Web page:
According to the researcher Steve Allen of Stanford University in California, monstrous matter-sucking black holes in the space are the most fuel-efficient engines in the universe, from a research.
When used in a car it will go about a billion miles (1.6 billion km) on a gallon (4.5 litres) of gas.
Huge bubbles in the hot cosmic gas of the galaxies, can measure hundreds or even thousands of light-years across.
Allen and his colleagues used NASA's orbiting Chandra X-Ray Observatory to measure the light-year, which is about 10 trillion km, the distance light travels in a year and used the above technique to peer into the inner regions of nine giant elliptical galaxies.
This triggered the researcher to discover-- the black holes' fuel -- was available. Other Chandra observations were used to figure out the jets to produce the big bubbles, the researchers said in a telephone news briefing.
Allen said.The fuel reservoirs for these high-efficiency black hole engines are so big they could keep things going for hundreds of billions of years -- many times the current estimated age of the universe, which is 13.7 billion years.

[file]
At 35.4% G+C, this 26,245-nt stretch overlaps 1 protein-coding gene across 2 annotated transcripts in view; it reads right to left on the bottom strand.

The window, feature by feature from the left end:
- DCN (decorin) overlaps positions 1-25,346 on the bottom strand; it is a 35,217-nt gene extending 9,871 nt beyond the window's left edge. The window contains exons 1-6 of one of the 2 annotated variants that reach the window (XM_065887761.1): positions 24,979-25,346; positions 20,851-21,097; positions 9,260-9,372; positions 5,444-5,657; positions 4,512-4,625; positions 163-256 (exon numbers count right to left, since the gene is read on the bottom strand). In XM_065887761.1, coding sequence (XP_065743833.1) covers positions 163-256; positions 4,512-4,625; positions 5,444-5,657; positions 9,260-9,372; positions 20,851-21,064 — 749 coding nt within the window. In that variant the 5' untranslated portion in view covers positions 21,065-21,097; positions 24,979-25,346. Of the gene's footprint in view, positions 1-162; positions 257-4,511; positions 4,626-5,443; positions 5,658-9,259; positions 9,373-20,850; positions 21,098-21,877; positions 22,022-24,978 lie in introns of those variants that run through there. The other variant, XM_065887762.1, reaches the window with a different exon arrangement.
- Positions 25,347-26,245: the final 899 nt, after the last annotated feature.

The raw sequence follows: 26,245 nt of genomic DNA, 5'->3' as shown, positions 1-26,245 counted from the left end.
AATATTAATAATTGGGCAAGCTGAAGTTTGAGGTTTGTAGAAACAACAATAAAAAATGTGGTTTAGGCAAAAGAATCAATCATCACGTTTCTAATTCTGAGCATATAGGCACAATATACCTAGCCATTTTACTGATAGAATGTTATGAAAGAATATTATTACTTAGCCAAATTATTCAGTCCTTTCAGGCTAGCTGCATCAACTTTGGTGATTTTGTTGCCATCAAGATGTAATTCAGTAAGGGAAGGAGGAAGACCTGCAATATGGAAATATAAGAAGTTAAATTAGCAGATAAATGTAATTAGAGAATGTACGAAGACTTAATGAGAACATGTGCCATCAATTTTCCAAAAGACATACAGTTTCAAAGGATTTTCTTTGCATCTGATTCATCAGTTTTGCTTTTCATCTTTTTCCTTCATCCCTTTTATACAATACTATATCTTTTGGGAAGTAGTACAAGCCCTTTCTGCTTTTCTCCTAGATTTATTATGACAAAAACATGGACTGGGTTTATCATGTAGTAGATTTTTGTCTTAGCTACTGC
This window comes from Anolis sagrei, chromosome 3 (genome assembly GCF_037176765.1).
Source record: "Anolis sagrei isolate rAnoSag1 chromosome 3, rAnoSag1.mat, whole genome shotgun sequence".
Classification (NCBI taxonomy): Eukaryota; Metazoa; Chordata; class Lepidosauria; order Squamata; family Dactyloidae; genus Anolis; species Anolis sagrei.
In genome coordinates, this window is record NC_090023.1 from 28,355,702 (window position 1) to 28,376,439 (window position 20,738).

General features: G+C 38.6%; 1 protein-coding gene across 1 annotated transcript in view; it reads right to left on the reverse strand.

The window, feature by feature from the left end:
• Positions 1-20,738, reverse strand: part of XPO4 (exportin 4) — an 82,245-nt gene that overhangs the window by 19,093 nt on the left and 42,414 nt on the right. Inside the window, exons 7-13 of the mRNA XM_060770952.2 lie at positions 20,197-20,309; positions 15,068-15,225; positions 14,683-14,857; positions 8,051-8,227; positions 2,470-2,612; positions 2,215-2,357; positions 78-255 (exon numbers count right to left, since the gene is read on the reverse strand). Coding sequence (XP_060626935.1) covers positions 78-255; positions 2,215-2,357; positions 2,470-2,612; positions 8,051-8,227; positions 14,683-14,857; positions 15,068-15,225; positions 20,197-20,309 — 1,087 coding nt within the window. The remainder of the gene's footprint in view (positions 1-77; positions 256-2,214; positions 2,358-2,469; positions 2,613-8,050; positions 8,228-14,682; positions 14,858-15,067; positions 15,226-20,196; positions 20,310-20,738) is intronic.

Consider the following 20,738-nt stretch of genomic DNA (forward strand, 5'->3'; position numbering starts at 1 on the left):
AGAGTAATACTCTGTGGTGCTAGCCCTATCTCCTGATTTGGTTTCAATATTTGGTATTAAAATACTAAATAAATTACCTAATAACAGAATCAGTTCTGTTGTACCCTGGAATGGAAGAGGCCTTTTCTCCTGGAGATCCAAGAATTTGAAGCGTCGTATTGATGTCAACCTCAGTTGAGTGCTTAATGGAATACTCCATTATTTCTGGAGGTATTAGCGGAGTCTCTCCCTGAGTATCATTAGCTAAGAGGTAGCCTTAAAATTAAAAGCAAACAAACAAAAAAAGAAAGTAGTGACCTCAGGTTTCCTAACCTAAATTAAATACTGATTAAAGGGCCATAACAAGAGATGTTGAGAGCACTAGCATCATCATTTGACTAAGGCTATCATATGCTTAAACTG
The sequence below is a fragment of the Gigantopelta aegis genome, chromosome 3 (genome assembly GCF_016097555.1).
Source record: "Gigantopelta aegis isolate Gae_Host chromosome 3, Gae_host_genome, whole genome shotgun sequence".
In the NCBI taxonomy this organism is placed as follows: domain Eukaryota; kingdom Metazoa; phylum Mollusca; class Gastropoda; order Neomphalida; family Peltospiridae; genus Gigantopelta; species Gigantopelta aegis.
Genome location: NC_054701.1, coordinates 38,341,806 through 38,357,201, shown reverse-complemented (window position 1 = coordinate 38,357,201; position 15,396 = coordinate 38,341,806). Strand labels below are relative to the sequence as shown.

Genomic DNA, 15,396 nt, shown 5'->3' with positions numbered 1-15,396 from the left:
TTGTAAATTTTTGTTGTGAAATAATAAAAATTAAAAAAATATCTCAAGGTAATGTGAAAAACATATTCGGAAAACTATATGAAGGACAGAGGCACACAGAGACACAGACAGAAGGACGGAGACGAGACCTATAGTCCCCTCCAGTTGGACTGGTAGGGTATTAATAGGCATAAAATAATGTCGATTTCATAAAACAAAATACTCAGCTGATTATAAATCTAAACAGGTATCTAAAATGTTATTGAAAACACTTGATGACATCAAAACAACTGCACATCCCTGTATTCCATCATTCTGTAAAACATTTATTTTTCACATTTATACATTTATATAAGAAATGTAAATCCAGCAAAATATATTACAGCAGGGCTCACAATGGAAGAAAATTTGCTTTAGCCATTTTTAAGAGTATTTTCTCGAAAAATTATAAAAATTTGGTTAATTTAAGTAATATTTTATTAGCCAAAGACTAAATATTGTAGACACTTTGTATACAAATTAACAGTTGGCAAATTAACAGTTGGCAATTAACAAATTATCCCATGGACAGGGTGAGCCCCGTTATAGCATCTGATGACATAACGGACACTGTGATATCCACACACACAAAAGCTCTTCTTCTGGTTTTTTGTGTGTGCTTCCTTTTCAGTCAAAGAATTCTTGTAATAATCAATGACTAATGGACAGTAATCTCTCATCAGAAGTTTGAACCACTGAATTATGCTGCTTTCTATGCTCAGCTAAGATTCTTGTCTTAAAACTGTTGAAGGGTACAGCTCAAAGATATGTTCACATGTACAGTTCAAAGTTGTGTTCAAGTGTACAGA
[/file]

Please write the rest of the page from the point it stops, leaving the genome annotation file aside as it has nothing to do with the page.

This fuel-efficient phenomenon may be common to giant galaxies like the ones the researchers observed, but probably not to the Milky Way, which contains Earth. These giant galaxies are some 10 times as massive as ours.
Kim Weaver of NASA's Goddard Space Flight Center said:These super massive black holes are ''green'' in another way.
According to Weaver new stars may be formed by the following way:The heat coming from the black hole jets is believed to heat up the gas around the galactic center; without this source of heat, the gas would cool down and form new stars.